has been released into the blood, the hypothalamus sends
a message (the somatostatin hormone) to the pituitary
gland and slows down the secretion of the growth hormone.3
Every bone cell in the body knows where it will
be, what shape it will have, and how large it
will grow. They obey without error the commands
they receive from the growth hormone. This communication
among its cells allows the body to grow in proportion.
Yet how do the cells that compose the hypothalamus
know how much growth hormone there should be in the
blood? How do they measure the amount of growth hormone
in the blood and made a decision based on this amount?
In order to explain just how great a wonder this is,
let us consider an example:
Let us imagine that we have used a special device and
reduced a person to several millionths of his original
size, that is, to the size of a human cell. We have
put him in a special capsule beside one of the cells
in the region of the hypothalamus.
The job of this person is to count the number of growth
hormone molecules in the capillaries passing in front
of him. He determines if there is a reduction or an
increase in the number of these molecules. It is well
known that there are thousands of different materials
contained in the blood. It is impossible for a human
being (if he is not an expert in the field) to know
from the molecular structure if something in front of
him is a growth hormone or something else. But the person
we placed in the hypothalamus must recognize with certainty
the growth hormones among millions of other molecules.
Moreover, he must check the amount of the hormone at
How can the unconscious hypothalamus accomplish this
task, which seems very difficult even for a human being?
How does it measure at every moment the amount of growth
hormone in the blood? How does it distinguish the growth
hormone from other molecules? These cells do not have
eyes to recognize molecules, or brains to evaluate a
situation. But they put into effect the commands given
to them in perfect a system that God has created.
If a little too much or too little growth hormone
is secreted, the results are dynamic. If too little
is secreted, dwarfism occurs; if too much, gigantism
is the result. For this reason, God has created
a special system to regulate the amount of growth
The growth hormone is not only secreted
in the developmental period but also continues in adulthood.
Under these circumstances you would expect that people
would continue to grow and become gigantic. But this
does not occur.4 When a person
reaches a particular size, his cells do not continue
to divide and grow. Scientists still do not know why
this happens. It is known that thanks to a very special
system, cells are programmed not to divide and grow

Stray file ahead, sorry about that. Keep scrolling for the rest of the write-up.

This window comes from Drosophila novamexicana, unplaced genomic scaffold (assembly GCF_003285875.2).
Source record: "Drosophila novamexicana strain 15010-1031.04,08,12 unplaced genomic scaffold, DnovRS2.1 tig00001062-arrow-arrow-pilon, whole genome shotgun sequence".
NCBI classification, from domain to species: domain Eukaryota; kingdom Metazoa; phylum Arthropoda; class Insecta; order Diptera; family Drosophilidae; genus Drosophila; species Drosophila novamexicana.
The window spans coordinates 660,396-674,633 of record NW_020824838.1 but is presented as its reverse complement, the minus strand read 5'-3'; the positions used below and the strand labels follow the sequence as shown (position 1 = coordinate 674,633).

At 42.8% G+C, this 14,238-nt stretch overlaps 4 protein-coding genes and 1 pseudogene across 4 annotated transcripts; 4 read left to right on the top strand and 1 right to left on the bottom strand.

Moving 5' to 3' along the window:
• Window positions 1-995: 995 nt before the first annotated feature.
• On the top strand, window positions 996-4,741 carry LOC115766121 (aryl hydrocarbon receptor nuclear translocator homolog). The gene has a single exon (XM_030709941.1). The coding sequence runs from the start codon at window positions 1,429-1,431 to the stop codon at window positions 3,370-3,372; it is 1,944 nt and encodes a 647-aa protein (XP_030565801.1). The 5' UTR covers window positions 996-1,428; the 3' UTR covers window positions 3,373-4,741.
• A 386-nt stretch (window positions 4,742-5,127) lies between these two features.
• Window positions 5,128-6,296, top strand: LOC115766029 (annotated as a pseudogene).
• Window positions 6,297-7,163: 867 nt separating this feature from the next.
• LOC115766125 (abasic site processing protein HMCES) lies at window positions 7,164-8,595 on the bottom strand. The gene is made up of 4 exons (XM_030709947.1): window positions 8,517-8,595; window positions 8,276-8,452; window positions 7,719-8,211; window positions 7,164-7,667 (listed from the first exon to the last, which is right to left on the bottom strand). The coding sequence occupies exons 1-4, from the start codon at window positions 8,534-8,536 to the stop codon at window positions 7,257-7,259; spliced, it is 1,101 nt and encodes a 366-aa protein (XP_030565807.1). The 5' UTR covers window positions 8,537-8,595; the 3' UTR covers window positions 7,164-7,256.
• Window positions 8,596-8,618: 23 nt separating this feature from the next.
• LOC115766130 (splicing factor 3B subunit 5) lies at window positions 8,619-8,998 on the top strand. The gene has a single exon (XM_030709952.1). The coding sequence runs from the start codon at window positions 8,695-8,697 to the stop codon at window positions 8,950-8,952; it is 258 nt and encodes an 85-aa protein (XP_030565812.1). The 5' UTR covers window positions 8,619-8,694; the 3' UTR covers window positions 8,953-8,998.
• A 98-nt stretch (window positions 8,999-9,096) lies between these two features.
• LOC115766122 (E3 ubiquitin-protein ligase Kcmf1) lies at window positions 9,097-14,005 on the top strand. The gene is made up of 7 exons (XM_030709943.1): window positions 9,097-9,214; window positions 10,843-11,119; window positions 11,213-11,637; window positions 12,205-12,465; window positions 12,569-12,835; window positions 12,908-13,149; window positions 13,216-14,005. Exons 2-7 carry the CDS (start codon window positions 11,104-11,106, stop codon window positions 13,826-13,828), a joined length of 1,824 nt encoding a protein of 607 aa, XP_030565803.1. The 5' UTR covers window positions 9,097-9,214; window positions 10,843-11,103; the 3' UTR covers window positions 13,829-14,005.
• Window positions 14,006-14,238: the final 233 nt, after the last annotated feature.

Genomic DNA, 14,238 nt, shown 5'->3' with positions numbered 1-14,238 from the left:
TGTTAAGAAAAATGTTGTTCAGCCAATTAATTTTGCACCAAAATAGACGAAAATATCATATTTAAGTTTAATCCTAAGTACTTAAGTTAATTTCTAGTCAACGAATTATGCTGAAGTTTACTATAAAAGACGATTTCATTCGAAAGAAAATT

any more after a certain time. Given this situation,
a person should think about the Power that created this
perfect program. This shows us another wonder of God's
It is not very difficult to understand how important
it is that trillions of cells stop dividing and growing
together at the correct time. If some of these cells
did not stop dividing as others did, the result would
be terrible. For example, if the eye cells continued
to divide and multiply after the other cell groups have
ceased to do so, the eye would be squeezed in its socket
After speaking about trillions of cells suddenly stopping
their activities, there is something else worth remembering.
Cancer is a disease that we have been fighting for decades
and still have not conquered; it is caused by one single
cell continuing to divide out of control. This example
permits us to better understand the delicate balance
that exists in the body.
In adulthood, the growth hormone continues
to have an influence on a few special cells and stimulates
these cells to divide and multiply. This is another
wonder of creation that serves a special purpose. This
cell division no longer causes the body to grow, but
serves to repair and regenerate the body. For example,
skin cells and red blood cells continue to divide causing
our bodies to gain 200 million new cells every minute.5
These cells replace old and damaged cells. By this means,
the total number of cells remains constant.
The growth hormone has a special design by which it
brings several factors into use to ensure cell division
It is not possible for us to count the number
of growth hormone molecules in our body's capillary
vessels or to easily determine a rise or fall
in that number. But the cells that make up the
hypothalamus select the growth hormone from among
the thousands of different materials in the blood
and make the required adjustments.
For cell division and growth to occur, it is first necessary
that the cells increase in size, which is possible only